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UBC Theses and Dissertations

Small camera aerial photography in forest and wildland recreation Turner, Melvin Howard

Abstract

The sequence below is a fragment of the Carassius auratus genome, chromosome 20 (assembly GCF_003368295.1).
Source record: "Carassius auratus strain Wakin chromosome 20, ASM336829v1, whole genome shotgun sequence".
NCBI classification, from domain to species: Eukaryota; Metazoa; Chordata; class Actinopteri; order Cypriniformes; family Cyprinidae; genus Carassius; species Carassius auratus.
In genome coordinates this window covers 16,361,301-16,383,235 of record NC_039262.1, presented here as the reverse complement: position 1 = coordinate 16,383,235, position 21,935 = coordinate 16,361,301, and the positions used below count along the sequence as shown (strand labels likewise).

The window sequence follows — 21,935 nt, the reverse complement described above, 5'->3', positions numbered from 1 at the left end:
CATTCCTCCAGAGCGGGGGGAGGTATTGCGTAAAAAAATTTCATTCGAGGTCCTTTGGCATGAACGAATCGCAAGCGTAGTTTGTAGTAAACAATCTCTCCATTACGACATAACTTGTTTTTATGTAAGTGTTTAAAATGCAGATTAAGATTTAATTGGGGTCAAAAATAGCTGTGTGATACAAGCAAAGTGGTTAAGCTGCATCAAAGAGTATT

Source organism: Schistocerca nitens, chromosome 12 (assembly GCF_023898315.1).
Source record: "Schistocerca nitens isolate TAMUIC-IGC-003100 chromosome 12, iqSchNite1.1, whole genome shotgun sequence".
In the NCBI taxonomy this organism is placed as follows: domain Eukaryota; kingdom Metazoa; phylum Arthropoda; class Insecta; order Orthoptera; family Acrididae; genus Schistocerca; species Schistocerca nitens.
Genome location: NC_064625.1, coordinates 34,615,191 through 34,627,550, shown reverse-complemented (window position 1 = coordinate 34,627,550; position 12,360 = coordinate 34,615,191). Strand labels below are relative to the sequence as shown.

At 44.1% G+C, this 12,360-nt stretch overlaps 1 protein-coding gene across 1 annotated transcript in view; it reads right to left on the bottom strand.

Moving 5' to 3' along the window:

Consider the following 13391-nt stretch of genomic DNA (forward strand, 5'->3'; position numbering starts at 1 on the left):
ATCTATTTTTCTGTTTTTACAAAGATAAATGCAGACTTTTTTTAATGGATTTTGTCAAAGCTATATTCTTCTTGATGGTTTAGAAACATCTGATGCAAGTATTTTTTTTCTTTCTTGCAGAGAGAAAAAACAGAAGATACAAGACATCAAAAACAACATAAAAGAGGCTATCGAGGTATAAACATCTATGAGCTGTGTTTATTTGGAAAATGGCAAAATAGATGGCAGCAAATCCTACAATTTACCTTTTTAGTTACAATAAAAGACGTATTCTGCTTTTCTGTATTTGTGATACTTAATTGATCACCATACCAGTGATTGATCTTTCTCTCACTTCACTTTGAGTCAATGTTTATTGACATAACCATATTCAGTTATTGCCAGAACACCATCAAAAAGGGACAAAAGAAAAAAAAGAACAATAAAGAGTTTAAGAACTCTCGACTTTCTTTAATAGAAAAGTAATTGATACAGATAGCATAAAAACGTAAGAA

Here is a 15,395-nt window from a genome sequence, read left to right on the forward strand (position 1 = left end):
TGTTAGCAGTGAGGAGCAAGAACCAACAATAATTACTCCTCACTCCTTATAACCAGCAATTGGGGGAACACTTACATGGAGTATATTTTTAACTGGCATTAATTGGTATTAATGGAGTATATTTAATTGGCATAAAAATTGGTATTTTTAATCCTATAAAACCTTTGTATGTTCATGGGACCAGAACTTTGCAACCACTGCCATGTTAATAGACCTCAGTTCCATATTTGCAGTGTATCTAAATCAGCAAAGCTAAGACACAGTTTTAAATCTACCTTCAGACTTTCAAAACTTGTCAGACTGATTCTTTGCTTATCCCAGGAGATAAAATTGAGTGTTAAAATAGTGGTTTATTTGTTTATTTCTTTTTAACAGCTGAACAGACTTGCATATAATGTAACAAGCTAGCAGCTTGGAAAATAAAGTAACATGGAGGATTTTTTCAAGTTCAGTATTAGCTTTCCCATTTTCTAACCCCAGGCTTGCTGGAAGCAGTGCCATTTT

This thesis traces the acquisition and potential applications of 35 mm aerial photography as a tool in helping to make decisions in the allocation of land to forest recreation. The advantages of the 35 mm aerial system, including its versatility, simplicity, applicability, and relatively low cost, were tested and applied to the field of forest and wildland recreation. Dealing first with the technology and equipment available, methods of acquiring the imagery were investigated, experimented with, and adopted. Then, working with the results of eleven hours of flying time, photogrammetric and photointerpretive techniques were applied to the reflected attributes of the physiographic, edaphic, hydrologic, and vegetative environments. In addition, the use of the system was investigated for recording recreational use on existing sites. The 35 mm aerial system can help identify those attributes of the land important to forest recreation. In addition it has benefit in the closely related fields of archaeology, protection, and wildlife and in evaluating hazard potential. Used in conjunction with either the small scale imagery soon becoming available through the Earth Resources Technology Satellite Program or existing air photos, the 35 mm system can accurately capture and monitor changes in the natural and artificial environments at a relatively low cost and assist the forest manager in decisions relating to the allocation of forest land to recreational use.

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